March 21, 2018 Note that practice tonight is cancelled due to the snowstorm.
March 1, 2018 We’re still a few weeks away from Wednesday, March 28th, but we’re asking if everyone could note in their calendars that there will be no ringing practice on that date. The 28th is Wednesday in Holy Week, and the Service of Tenebrae takes place in the church on that day during the general time of our weekly practice; given the nature of this service, a simultaneous bell practice wouldn’t be appropriate. Also, please be aware that Trinity Church is implementing security checks on all persons entering the church building, so please be prepared for that going forward.
February 19, 2017 The American Guild of Organists (AGO) holds a regional conference annually in New York City on this weekend, and this year the new organ installation at St. Paul's Chapel featured prominently in the event. A tour of the Trinity bell tower and a presentation in the ringing room of the art of changing-ringing was offered as one of the events of this year's conference. About 30 organists made the climb up the steps (including one individual who was blind). Over the course of an hour and a half, our guests heard something of how change-ringing works and what differentiates it from other types of ringing, followed by a demonstration of Plain Hunt on 4. Jeremy and Tony offered those who were interested (and many were!) a few backstroke pulls, while Charlotte and David mingled with the guests, answering their many questions - and they were all good questions! It was a great public relations event for the tower and for change-ringing, and the audience was very enthusiastic.
Feb 14, 2018 Reminder that there is no practice on Wed Feb 14th due to Ash Wednesday.
January 21, 2017 Today's pre-service ringing saw the debut appearance of our new light ("heather") grey-colored uniform polo shirts for the Sunday webcast. We had a good turnout of ringers, with Erin Caters as the service touch. We're pleased with the new look, and with the choices that were made in the redesign.
January 7, 2018 The first Sunday of the New Year - Epiphany Sunday at Trinity - saw some good 12-bell ringing, with 18 ringers present for the occasion. Dividing the bells front and back into two groups of six, each simultaneously ringing Plaint Hunt on 5, allowed ringers at various levels to participate. Erin and Stedman Cinques were also rung for the occasion. Ringing continued into the afternoon, concluding with a quarter peal of Stedman Cinques.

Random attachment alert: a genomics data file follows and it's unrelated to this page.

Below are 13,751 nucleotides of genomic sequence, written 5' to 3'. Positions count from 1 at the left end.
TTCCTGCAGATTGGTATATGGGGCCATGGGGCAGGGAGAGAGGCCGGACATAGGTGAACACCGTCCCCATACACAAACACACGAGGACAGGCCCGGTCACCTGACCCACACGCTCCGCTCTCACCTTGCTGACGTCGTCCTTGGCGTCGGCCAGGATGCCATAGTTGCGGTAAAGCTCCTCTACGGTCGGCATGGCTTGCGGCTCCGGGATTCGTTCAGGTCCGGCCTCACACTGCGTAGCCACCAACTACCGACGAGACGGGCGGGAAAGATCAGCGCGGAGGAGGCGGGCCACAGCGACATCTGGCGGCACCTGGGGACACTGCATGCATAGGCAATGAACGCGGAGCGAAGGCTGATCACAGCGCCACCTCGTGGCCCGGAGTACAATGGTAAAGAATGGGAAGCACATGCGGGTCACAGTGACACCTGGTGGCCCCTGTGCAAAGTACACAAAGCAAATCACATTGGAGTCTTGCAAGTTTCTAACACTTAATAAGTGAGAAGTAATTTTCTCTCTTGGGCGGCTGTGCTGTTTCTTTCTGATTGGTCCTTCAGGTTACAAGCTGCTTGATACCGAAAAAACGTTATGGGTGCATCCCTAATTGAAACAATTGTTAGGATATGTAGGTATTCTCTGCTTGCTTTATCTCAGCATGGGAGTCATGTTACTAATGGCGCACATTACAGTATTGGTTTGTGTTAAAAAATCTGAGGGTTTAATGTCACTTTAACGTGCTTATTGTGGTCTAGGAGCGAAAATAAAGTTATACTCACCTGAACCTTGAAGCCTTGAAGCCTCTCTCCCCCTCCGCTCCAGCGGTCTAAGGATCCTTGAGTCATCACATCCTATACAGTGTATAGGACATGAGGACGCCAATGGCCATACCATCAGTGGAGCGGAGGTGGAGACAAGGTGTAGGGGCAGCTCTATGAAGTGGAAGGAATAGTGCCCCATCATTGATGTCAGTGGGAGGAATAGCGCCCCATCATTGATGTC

Christmas 2017 and New Year 2018 A month that began rather auspiciously ended somewhat quietly, with so many of our ringers being away for the Christmas holidays that we had to cancel ringing, a great disappointment, as we strive to maintain a sense of service to Trinity Church as paramount to our activities. But many of us provided supply ringers to towers in the communities we were visiting, many of which were experiencing the same problem of their local bands being diminished by Christmas travel plans. The bells were also silent on New Years Eve this year – but we look forward to pulling the ropes again as 2018 begins, and we wish all of our members and friends a Happy New Year.
December 9, 2017 The ‘Trinity Shield’ 8-Bell Striking Competition, the first of what we hope will become an annual event, took place today. Five teams participated, one from Boston, two from New York, one from Washington DC and one from the Kent School. Dave Bassford served as the judge. The test piece was 154 changes of Plain Bob Triples, rung by each team in an order determined by a draw, after a period of general ringing followed by socializing and refreshments in the Manning Room. When the day’s ringing had concluded, everyone made their way to Trinity Place bar and restaurant. Towards the end of a fine dinner, Dave addressed the group with constructive, insightful critiques of each team’s ringing, concluding with the announcement of the results in reverse order, with Washington DC being named as the winner. The event concluded on Sunday, with 12-bell ringing for both the 9:00 a.m. and 11:15 liturgies. Thanks to Stuart and Kira for organizing this, and to all who participated and helped make it a success.